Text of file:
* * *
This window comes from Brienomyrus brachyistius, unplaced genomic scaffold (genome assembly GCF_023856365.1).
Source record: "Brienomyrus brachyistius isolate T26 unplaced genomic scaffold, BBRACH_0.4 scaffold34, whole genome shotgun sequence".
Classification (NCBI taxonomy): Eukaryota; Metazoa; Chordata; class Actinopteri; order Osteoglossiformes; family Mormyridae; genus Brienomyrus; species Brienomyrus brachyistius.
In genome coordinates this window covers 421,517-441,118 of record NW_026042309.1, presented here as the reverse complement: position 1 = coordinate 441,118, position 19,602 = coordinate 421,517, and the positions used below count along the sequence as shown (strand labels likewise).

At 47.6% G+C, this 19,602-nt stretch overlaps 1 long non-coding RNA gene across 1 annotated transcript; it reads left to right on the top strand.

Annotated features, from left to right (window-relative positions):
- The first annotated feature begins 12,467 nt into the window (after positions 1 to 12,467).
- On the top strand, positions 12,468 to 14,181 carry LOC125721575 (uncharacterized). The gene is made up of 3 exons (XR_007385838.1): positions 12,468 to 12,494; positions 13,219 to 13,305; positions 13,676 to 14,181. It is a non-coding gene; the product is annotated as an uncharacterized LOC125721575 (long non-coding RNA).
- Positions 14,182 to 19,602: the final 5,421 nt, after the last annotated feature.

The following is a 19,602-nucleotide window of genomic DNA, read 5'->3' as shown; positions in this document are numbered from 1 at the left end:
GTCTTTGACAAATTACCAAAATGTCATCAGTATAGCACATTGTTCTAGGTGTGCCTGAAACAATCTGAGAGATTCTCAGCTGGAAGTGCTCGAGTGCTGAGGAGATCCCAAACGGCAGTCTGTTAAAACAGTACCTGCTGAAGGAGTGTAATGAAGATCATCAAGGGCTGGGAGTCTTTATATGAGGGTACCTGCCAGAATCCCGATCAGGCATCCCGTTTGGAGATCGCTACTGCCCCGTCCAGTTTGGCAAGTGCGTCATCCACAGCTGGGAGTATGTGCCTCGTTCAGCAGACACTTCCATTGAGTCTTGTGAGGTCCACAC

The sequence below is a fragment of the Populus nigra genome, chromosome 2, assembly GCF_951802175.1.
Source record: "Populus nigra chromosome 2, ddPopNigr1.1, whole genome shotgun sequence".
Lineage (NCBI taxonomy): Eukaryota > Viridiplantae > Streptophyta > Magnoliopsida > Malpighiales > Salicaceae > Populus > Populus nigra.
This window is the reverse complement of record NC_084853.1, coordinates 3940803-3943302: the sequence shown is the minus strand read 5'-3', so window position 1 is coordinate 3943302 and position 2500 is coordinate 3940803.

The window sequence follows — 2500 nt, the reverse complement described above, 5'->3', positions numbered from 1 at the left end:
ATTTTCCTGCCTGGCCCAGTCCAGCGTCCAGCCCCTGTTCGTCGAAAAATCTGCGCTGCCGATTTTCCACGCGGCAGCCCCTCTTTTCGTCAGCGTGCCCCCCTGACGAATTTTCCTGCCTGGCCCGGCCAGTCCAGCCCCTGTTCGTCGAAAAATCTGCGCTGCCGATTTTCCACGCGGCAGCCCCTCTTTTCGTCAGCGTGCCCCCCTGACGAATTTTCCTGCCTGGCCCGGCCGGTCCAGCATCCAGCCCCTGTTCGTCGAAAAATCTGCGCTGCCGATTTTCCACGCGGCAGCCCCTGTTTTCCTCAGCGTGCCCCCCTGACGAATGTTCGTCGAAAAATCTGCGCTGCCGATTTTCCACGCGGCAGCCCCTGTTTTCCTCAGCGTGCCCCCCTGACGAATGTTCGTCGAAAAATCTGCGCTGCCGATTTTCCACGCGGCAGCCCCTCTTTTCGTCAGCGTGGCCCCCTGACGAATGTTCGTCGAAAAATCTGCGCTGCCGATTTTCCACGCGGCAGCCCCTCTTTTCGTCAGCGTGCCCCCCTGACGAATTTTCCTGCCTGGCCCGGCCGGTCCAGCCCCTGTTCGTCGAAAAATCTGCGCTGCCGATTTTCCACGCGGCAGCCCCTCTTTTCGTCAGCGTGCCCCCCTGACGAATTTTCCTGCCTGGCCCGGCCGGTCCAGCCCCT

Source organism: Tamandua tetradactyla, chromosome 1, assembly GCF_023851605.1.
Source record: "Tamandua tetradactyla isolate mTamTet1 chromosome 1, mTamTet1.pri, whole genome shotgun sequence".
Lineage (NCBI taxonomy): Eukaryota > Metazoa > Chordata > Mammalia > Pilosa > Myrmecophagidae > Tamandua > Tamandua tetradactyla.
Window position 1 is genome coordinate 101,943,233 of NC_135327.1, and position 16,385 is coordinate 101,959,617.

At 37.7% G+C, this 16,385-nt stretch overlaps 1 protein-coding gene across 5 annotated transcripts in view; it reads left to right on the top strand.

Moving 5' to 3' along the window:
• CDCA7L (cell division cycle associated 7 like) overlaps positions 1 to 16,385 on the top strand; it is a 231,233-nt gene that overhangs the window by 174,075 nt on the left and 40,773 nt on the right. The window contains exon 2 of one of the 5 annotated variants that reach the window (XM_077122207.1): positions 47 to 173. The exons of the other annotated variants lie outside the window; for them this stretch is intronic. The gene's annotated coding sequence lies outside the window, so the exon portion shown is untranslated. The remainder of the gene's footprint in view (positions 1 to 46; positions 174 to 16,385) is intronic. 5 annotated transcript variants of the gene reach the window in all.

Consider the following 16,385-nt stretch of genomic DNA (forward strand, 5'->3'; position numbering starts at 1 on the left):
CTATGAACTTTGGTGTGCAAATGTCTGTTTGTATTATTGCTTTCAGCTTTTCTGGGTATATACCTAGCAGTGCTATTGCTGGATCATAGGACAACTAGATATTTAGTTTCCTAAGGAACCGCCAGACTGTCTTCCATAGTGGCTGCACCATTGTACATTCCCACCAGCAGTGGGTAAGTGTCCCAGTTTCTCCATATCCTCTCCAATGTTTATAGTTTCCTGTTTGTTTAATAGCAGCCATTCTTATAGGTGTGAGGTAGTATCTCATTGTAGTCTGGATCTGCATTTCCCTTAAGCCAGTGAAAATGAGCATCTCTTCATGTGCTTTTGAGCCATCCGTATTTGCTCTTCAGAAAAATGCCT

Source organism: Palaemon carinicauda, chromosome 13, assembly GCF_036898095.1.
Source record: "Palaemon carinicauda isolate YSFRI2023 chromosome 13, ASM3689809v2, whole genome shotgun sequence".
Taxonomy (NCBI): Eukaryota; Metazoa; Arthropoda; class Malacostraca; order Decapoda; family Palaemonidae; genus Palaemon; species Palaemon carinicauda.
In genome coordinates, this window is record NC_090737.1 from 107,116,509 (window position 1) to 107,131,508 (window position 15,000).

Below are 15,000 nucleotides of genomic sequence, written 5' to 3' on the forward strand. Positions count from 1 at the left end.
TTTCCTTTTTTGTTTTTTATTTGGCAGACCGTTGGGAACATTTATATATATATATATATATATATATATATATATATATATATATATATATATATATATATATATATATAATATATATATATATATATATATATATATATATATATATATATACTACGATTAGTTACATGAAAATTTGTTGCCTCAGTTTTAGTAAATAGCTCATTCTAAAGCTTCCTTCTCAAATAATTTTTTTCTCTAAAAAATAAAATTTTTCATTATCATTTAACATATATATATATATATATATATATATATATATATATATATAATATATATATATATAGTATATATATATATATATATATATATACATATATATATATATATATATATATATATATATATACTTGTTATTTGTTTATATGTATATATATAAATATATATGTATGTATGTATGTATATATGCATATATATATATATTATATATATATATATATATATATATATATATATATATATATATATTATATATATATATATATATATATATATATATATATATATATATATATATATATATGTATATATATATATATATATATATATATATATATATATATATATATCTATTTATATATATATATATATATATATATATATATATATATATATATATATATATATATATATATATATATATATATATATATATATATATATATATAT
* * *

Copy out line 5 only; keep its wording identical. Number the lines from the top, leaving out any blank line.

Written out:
At 47.6% G+C, this 19,602-nt stretch overlaps 1 long non-coding RNA gene across 1 annotated transcript; it reads left to right on the top strand.